by Bob Beranek
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It is time again to register for the Automotive Glass Technician competition (AGTO). This nationally recognized competition for quality automotive glass installation is being held at Auto Glass Week™ 2015 in Reno, Nev., on October 1-2, 2015. Technicians from around the world come to earn the title of “The Best Auto Glass Technician.” I have been honored to be a judge for this competition since its inception and I am privileged to do it again this year.

There are no differences in the criteria used to grade the competitors this year, but there is a big difference in the competition itself. The AGTO competition will be expanded with winners in two categories—regular company (10 technicians or less) and large company (more than 10 technicians). The reason for this change was to remove any question of bias toward large companies in the competition.

Previous winners have come primarily from bigger companies, and some have suggested the reason for this is because judges show bias towards competitors from larger companies or those from their own companies. This has never been true. From the very beginning, judges were told they cannot be involved in any way with the judging of employees or persons to whom they have a professional or personal connection. I personally know that this ironclad rule was followed even to the point of asking affiliated judges to leave the room while scoring is taking place. Even though I would take issue with the implication that I (or my fellow judges) would in any way be biased, I believe this change makes sense.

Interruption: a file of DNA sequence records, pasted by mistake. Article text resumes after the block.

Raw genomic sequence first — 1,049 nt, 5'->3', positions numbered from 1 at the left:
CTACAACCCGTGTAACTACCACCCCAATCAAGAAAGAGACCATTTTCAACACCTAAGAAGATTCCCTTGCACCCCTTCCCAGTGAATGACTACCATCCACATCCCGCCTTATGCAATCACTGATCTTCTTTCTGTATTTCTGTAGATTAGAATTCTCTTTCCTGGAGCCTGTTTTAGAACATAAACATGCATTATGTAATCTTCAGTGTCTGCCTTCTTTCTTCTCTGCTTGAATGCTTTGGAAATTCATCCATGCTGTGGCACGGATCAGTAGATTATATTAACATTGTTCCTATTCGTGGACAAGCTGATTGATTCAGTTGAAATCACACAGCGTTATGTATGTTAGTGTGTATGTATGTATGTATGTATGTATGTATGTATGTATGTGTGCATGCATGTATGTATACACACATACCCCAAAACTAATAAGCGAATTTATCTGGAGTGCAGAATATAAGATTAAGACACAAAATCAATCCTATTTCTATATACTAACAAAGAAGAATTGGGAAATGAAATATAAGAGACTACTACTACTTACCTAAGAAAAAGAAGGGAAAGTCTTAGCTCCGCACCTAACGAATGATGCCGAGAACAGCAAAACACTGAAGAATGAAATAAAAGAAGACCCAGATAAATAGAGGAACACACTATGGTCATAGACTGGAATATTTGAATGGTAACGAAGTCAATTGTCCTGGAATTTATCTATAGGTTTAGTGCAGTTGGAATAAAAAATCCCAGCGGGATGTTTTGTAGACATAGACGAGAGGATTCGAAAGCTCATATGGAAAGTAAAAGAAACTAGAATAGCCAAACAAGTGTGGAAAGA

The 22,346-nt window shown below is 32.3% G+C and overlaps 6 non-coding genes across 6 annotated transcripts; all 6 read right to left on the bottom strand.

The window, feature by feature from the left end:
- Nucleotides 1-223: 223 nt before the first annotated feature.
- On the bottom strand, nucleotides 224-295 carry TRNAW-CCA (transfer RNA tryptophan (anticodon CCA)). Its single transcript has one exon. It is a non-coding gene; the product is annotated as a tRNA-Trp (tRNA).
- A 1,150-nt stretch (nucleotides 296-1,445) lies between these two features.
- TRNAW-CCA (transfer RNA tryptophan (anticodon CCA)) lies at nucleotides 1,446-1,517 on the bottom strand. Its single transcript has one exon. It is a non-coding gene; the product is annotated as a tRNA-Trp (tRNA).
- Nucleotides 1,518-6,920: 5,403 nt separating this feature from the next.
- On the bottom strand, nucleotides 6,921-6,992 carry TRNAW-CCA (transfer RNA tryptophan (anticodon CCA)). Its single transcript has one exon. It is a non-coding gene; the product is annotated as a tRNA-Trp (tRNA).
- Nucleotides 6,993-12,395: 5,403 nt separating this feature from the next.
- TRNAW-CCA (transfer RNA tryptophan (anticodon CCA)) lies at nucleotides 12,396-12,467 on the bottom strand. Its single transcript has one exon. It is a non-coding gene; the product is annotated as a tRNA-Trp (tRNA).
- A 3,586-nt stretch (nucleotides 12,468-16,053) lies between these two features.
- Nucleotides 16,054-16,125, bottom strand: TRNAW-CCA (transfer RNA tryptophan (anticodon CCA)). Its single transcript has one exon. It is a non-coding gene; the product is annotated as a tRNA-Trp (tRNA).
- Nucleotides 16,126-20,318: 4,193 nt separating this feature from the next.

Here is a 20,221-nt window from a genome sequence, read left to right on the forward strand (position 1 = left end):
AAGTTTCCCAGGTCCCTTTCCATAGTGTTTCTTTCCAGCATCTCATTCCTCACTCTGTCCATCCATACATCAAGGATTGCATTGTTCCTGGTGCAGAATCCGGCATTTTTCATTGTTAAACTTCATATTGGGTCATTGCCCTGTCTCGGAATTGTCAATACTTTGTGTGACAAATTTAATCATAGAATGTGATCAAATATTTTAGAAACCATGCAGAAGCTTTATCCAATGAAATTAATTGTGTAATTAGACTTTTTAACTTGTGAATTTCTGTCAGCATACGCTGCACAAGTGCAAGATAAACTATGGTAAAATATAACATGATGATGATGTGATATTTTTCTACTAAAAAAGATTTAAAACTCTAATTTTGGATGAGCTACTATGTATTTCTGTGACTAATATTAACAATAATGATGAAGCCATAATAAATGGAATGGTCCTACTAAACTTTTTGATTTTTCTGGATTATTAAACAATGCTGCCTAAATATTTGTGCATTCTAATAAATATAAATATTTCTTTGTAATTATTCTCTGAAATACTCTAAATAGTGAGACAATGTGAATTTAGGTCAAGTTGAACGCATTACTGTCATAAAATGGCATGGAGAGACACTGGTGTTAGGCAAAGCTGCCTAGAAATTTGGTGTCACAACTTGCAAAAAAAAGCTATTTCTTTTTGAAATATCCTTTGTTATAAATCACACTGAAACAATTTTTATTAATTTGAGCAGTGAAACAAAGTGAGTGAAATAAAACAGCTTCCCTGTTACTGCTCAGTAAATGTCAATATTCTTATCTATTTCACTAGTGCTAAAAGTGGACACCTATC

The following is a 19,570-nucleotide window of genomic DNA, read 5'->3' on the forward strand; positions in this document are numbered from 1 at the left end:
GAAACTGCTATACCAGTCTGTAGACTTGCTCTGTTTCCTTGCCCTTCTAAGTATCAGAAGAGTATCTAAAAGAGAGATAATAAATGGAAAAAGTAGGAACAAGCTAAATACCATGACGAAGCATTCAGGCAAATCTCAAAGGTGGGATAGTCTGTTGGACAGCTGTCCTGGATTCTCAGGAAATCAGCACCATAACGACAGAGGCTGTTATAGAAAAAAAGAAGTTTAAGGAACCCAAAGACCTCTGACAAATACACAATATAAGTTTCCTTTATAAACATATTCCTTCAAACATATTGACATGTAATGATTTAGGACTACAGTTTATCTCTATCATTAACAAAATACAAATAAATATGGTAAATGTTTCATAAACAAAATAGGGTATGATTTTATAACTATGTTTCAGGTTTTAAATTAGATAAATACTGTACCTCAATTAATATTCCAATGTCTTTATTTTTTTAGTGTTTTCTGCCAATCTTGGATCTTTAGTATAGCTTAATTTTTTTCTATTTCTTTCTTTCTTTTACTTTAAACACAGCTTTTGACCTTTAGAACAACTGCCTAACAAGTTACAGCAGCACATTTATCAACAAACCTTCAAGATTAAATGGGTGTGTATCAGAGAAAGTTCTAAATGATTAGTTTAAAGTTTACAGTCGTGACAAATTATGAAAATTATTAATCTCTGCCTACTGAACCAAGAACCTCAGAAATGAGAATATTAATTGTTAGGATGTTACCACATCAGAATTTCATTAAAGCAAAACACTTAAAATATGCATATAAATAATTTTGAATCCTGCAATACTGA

To be clear, all the competitors are top notch technicians. If any of the competitors violate safety principles, he or she will be disqualified immediately. The points taken away in competition are typically for non-safety issues like regulations, clean-up and running out of time. The difference between winning and losing may simply be missing some little detail or taking one second longer than a fellow competitor. Those who work for larger companies may have received more training in the specifics required to win, or they may have just had more opportunities to perform a specific installation, resulting in a quicker time to completion. It is not that one competitor is putting the glass in safely and another is not. It is that one competitor has every step drilled into his or her memory through continuing training and repetition, while the other may not have had the opportunity.

The art of automotive glass installation is made up of acquired collective knowledge of regulations and standards, adhesive usage, glass types and many detailed steps of the installation itself. It takes mastery of one’s tools and skills. It takes observation, research, updating changing data and concentration to do it right every time. A smaller company trains for productivity, quality of job and customer satisfaction. The larger company trains for that as well, but the scale of their operations may give them an advantage that has been proven by past results. As in any competition, training and repetition is what I believe makes the difference between winning and losing, not the overall quality of the installation. All the installations are completed correctly.

I think the changes in the format of the AGTO for 2015 will make the competition more representative of the market and give the smaller companies recognition for a job well done. I wish all of our competing technicians good luck.